Obesity and Childbirth

Some pregnant women become concerned about weight gain during pregnancy and are worried that losing their “baby weight” might be difficult. However, obese pregnant women may face even more serious concerns because of the numerous complications that are associated with obesity. Obesity, or excessive body fat, is measured with a calculation of height and weight and is called Body Mass Index or BMI.  Individuals with a BMI over 30 are considered obese and women with higher BMI may have trouble becoming pregnant and may also experience more complications.  Unfortunately, they are also at increased risk of stillbirths and miscarriages.

Obesity in pregnancy can lead to increased risk of a myriad of complications. Various infection rates are higher for obese pregnant women including urinary tract infections, kidney infections, and post-partum infections after birth of the baby. Gestational diabetes, which is diabetes that develops during pregnancy, is more common for obese women. As the pregnancy advances, obese pregnant women are more likely to have preeclampsia, which can be a serious problem of high blood pressure. 

Obesity can also increase a pregnant woman’s chances of developing blood clots during pregnancy, a condition called thrombosis. Obesity can also affect end-of-pregnancy issues, such as more complicated labors and deliveries. Some obese women have problems with epidurals, which can relieve pain during labor. Obese women are more likely to have higher caesarian section rates, as well as C-section complications like infections.

Babies born to obese women tend to be larger than average weight at birth, a term called macrosomia. Some studies have indicated that higher birth weights are often associated with higher rates of childhood obesity. In addition to increased rates of obesity, children born to obese mothers may have higher rates of birth defects and chronic health problems such as heart disease and diabetes. 

Increased risk for mothers and babies warrants special care from your obstetrician. If you are obese and not yet pregnant, pre-conception counseling is very important and can help to work on your overall health before becoming pregnant. Since infertility is more common in obese women, pre-conception counseling will also allow your provider to deal with any matters that might need to be addressed.  

Prenatal care is important for all pregnant women but especially so for women who may have extra risks associated with their pregnancy. Your health care provider will be mindful of the predispositions for gestational diabetes, as well as other fetal risks and may hasten some timetables for antenatal testing. Typically, pregnant women are screened for gestational diabetes between 24 to 28 weeks of pregnancy. Obese women may be screened as early as their first new obstetrical visit.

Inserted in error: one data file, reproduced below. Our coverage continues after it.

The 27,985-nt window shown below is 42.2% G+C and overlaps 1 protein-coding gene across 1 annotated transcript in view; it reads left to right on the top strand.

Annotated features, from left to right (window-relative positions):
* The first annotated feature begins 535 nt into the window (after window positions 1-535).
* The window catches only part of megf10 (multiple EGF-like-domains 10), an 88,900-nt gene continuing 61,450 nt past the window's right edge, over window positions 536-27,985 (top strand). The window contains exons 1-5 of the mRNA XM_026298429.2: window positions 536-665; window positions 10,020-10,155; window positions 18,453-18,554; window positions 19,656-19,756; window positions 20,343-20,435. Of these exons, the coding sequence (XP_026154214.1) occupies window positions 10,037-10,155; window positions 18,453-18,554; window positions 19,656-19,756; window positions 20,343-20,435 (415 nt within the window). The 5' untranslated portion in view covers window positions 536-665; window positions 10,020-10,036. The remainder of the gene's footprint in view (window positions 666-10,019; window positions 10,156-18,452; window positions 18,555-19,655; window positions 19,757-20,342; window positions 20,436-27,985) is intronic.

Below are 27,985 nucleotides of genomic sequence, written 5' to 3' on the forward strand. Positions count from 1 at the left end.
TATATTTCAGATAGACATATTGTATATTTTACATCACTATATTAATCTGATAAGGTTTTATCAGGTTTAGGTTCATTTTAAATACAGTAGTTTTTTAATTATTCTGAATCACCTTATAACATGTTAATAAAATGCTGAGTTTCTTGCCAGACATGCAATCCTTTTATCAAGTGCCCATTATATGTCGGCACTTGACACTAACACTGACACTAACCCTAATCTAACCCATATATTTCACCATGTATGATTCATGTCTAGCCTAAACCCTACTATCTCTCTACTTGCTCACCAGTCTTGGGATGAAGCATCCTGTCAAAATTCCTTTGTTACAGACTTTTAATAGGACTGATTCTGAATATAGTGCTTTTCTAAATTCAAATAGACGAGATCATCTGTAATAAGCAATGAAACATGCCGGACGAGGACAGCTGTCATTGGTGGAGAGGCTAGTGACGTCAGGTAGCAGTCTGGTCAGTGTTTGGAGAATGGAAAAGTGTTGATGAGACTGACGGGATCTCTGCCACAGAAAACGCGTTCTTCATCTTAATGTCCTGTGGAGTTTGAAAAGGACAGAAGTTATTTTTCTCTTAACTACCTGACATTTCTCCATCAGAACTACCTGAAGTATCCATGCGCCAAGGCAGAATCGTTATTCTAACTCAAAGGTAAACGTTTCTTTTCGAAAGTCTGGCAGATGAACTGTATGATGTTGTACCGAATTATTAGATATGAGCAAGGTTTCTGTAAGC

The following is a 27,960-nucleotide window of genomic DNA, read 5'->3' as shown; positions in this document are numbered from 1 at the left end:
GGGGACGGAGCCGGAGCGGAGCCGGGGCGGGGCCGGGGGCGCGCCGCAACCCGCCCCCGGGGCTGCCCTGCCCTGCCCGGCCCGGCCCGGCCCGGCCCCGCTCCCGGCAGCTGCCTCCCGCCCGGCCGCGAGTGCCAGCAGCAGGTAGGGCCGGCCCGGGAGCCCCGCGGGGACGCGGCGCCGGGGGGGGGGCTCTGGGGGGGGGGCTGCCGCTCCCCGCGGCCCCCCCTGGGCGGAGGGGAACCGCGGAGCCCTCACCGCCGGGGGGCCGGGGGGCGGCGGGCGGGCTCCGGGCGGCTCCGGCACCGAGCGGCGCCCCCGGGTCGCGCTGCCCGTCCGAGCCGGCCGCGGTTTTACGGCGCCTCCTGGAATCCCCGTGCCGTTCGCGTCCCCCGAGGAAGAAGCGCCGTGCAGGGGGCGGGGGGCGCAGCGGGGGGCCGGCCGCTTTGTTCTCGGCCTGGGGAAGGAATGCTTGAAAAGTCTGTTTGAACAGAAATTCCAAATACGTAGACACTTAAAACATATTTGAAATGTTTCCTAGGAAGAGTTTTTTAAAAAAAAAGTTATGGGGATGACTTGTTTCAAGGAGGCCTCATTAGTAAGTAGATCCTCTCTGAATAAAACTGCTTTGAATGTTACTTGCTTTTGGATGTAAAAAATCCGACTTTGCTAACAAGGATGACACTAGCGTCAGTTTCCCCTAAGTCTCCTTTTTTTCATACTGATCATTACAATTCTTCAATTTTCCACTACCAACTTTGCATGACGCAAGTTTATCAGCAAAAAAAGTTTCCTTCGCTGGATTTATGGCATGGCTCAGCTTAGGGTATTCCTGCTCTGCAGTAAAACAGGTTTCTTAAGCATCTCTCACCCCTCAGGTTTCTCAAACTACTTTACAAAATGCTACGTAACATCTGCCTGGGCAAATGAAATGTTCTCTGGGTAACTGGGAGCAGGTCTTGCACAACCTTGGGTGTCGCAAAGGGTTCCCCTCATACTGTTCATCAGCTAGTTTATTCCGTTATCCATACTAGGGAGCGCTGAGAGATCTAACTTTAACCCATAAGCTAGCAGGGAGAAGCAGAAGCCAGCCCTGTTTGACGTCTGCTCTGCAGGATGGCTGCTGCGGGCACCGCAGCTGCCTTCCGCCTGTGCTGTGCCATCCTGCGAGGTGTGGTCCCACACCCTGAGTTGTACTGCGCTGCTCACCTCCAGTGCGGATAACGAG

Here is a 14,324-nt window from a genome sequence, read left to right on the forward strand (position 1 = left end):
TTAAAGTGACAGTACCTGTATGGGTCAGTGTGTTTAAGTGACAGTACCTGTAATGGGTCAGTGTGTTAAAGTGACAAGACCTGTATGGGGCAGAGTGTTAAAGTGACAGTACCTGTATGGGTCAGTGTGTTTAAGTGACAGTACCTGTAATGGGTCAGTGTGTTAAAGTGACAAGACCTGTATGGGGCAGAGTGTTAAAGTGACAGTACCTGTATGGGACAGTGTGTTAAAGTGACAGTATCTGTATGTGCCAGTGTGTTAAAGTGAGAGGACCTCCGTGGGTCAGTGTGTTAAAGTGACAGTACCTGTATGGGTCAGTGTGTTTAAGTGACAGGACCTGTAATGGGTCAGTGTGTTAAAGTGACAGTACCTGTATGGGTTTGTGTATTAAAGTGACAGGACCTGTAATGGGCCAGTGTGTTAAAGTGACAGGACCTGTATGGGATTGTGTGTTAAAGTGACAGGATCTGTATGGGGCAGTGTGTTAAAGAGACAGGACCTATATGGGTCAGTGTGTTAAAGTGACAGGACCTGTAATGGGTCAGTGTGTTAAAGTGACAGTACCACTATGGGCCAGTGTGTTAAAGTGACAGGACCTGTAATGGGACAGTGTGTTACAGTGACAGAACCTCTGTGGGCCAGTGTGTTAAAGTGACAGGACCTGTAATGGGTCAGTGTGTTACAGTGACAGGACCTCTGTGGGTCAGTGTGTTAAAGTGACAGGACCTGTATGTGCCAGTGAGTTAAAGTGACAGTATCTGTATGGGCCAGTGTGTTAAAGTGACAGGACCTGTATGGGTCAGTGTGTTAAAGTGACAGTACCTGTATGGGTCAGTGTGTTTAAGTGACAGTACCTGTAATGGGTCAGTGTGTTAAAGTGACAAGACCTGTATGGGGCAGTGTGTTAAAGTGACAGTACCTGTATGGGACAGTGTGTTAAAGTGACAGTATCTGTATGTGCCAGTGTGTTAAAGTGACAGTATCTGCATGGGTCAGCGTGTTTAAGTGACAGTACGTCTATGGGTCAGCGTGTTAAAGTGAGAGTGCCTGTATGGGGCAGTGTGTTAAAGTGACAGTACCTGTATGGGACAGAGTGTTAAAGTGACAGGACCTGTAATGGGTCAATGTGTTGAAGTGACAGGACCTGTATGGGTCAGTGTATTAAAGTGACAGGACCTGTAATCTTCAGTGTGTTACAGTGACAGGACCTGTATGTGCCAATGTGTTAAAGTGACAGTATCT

All pregnant women will receive ultrasounds at some point in their pregnancy to check the health of their fetus. Obese patients may require more frequent ultrasounds to monitor the health of their babies as the pregnancy progresses. Additionally, their health care provider may want to see them more frequently than the normal pregnancy to keep closer tabs on blood pressure and weight gain. All pregnancies have guidelines for suggested amounts of weight to gain during a pregnancy. Typical weight gain for an average weight woman is between 25-35 pounds during her pregnancy. Obese women should try to limit their weight gain to between 11 to 20 pounds. 

Your health care provider is an excellent resource to help you navigate both your diet and exercise choices during pregnancy. Some providers may refer you to a dietician to help formulate a diet that will give you the necessary caloric intake for a healthy pregnancy but help you limit the amount of weight you gain. Eating a balanced diet of lean proteins, vegetables, fruits, and whole grains can help provide adequate nutrients for both you and your growing baby. Dieticians can help recommend healthy food choices that help make you feel satisfied and not hungry. Planned weight loss programs like Weight Watchers can be followed during pregnancy as long as you allow for sufficient daily calories. Mindful eating, which is a component of many programs, will help you make wiser food choices. Likewise, exercise appropriate for pregnancy is an excellent way to limit the weight you gain during pregnancy. Walking and light aerobic exercise help burn calories and build stamina that will come in handy during labor. 

With proper prenatal care, an obese woman can stay on top of any challenges she may face during her pregnancy. In fact, changes made during pregnancy are often an excellent “jump start” to developing healthy habits that she can maintain well after the pregnancy is over. 

Dr. Hardy practices obstetrics and gynecology at Atlantic Ob/Gyn with locations in Va. Beach and Chesapeake. Please call 757-463-1234 or visit www.atlanticobgyn.com.

Timothy J. Hardy, M.D.

Dr. Timothy Hardy, M.D. has been practicing medicine in the community for many years. He received his medical degree from Eastern Virginia Medical School and founded his own practice, Atlantic OB-GYN, in 1990, where he has been providing women with exceptional care ever since. Website: www.atlanticobgyn.com
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